Learn whether your vehicle has a timing belt or timing chain, what can go wrong with a timing belt as the miles add up, and preventative maintenance steps you can take for your car from Golden Triangle Auto Care’s ASE certified mechanic.
If there’s one constant when it comes to the downside of letting car maintenance slip – it’s that your timing belt is going to break at 90,000 or 100,000 miles and catastrophic engine damage may occur.
Is it possible for your timing belt to break? Sure. But there’s no need to panic. There are several nuances of a car’s timing belt and its function that, once covered, will help you view this aspect of car maintenance objectively and with calm.
So, let’s take a peek under the hood and see what you have.
First of all, you may not even have a timing belt. Although you likely do, some cars have a timing chain, which is much stronger than a rubber belt. Timing chains typically never need replacing. If you’ve looked under the hood and still aren’t sure if you have a timing belt or chain, just ask us the next time you bring your car in for it’s regular oil change to Golden Triangle Auto Care. If your vehicle does have a timing chain, you are dismissed from this class!
Now that we are exclusively talking to those of you who own a car with a timing belt, let’s delve deeper into timing belt function and maintenance.
While the timing belt doesn’t have quite the glamour or name recognition of the valve and the piston – which are usually what come to mind when you think of a car engine in action – the timing belt is really what holds the whole system together. It keeps the valves and pistons moving and in sync with each other.
While today’s timing belts are made of heat resistance rubber, they still wear over time…and then, of course eventually will break. Your first line of defense is to consult either your owner’s manual or your car care specialists (us!) for the recommended interval for timing belt replacement. Typical mileage runs are 90,000 – 105,000 before a belt needs replacement. Of course, your mechanic will want to be checking the belt periodically for a healthy amount of time before reaching your recommended replacement mileage.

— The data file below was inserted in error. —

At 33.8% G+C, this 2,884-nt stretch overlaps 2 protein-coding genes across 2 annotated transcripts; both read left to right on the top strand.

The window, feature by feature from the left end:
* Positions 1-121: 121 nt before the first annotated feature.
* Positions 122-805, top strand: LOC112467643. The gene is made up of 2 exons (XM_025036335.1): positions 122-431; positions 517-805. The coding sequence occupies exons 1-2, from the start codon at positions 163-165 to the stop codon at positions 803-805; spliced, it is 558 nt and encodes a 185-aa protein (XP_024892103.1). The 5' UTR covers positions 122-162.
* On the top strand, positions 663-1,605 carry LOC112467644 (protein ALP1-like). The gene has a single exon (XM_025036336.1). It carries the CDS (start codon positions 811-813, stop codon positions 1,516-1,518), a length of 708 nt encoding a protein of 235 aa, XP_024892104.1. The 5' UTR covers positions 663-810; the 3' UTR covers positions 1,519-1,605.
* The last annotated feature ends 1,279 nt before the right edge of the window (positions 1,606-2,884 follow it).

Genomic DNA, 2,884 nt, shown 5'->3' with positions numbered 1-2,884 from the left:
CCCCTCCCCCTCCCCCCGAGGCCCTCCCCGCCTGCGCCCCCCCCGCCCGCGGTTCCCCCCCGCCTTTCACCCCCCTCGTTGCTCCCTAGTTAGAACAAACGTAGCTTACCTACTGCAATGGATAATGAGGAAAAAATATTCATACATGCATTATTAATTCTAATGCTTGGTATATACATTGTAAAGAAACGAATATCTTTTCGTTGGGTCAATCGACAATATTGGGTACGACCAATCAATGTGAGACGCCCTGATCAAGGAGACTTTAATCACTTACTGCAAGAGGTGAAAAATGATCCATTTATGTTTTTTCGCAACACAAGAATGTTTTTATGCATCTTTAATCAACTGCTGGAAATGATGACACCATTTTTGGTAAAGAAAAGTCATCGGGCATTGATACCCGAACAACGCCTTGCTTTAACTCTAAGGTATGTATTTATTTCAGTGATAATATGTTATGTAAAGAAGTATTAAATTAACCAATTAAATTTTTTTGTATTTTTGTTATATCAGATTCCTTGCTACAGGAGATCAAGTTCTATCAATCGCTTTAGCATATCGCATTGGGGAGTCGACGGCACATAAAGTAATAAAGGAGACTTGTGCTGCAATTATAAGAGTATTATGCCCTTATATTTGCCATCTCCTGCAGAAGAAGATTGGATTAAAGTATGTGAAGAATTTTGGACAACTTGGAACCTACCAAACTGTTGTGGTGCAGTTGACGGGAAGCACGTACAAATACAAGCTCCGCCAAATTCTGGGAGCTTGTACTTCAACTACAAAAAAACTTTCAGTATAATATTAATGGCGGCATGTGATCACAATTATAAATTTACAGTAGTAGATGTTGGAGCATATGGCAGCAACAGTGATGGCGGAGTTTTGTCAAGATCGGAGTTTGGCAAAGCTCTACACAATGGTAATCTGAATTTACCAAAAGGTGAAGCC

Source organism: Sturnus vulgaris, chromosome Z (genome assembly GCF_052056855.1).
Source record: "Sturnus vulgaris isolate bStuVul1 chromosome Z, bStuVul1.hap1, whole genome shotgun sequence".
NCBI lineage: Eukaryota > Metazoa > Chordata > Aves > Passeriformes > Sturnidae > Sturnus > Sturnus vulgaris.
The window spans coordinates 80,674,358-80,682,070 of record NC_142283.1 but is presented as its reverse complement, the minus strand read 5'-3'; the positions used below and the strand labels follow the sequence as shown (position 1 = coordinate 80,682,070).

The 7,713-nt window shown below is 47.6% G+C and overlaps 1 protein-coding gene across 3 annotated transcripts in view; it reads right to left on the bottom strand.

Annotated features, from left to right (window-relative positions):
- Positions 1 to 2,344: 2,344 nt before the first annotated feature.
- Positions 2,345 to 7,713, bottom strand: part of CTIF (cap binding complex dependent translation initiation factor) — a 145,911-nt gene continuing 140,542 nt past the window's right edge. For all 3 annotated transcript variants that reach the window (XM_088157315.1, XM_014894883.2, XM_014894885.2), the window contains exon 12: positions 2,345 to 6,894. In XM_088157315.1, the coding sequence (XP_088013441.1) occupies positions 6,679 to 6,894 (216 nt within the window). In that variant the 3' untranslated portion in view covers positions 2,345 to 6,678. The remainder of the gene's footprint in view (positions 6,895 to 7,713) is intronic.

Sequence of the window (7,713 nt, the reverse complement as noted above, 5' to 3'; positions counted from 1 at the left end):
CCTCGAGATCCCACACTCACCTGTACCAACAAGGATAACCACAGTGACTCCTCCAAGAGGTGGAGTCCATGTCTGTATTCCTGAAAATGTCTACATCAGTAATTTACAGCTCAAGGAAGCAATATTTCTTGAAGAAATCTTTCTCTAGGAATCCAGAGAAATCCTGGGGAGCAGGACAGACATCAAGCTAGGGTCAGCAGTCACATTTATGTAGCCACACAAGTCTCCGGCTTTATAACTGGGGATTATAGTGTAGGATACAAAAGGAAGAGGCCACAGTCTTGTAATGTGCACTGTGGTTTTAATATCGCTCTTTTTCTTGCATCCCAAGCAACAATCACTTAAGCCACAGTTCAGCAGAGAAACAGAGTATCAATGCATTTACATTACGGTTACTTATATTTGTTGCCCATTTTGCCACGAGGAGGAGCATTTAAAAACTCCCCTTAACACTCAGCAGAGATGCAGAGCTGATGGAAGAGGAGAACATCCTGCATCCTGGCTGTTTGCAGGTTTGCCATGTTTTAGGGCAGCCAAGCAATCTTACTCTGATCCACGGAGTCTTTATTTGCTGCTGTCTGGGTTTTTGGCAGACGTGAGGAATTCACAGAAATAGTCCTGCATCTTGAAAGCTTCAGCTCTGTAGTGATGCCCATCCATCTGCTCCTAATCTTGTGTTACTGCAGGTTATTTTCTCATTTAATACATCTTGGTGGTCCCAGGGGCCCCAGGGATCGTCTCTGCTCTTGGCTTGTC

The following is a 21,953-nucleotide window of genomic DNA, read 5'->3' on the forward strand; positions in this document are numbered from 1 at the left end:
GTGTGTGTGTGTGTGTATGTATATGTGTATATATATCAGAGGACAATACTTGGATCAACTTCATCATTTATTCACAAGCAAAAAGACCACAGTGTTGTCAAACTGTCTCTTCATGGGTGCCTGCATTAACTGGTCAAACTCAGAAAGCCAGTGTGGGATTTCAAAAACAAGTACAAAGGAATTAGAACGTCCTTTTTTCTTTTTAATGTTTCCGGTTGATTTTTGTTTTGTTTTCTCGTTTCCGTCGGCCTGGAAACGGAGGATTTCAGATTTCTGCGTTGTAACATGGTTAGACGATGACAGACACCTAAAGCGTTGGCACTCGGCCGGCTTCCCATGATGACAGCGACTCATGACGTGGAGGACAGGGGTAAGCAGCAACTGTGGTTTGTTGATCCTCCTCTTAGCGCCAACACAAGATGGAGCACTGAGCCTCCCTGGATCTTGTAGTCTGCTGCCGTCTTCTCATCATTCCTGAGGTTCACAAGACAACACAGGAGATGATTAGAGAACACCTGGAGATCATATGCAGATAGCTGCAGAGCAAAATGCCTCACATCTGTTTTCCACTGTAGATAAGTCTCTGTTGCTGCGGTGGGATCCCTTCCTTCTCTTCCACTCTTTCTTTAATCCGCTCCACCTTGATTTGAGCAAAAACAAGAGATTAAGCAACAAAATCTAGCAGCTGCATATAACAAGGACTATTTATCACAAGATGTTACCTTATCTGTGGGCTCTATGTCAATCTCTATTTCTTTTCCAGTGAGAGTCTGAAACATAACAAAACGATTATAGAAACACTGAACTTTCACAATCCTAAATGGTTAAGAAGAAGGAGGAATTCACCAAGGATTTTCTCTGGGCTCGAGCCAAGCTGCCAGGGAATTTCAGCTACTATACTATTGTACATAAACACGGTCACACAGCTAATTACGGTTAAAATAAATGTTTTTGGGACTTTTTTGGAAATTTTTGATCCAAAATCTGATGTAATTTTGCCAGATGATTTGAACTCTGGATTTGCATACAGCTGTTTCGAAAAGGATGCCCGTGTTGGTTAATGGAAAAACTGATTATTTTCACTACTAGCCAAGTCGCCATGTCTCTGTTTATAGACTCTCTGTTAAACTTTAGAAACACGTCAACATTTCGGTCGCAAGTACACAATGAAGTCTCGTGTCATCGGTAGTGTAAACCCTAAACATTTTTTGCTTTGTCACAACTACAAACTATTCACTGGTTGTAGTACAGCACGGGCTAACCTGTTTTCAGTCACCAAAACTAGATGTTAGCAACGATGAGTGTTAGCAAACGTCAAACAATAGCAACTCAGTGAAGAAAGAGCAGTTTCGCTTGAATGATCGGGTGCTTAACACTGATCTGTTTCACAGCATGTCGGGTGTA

Next, if for some reason proper periodic inspections do not keep you from experiencing a broken timing belt…You still have some chance of avoiding serious damage; to be exact, you have a 30% chance of being fine. That’s because 30% of engines on the road are “free-running”, or “free-wheeling”, engines. In such engines, the designers have purposely built in enough clearance space between internal parts to prevent damage in the event of timing belt failure.
So, you 30%-ers are also (kinda) dismissed, although, really, you probably should remain for the rest of our discussion. Your best bet still is to keep up with inspections and appropriate placement of your timing belt.
However, for the 70%-ers, your engine is what’s called an “interference” engine. Simply put, these engines do not have built-in clearance space between parts. When a timing belt breaks in this type of engine, parts begin moving out of sync, and continue to move until they collide with other parts they shouldn’t be colliding with. Bent valves, broken pistons – these are a couple of the possible complications when an engine continues to run out of sync.
This should give you a good overview of what timings belt do along with what problems a broken timing belt can cause. Our best advice? Find yourself a good mechanic like our ASE certified mechanic here at Golden Triangle Auto Care and let us check your timing belt periodically as part of our 30-point inspection program. When that is all taken care of, relax into the recommended routine maintenance of your vehicle!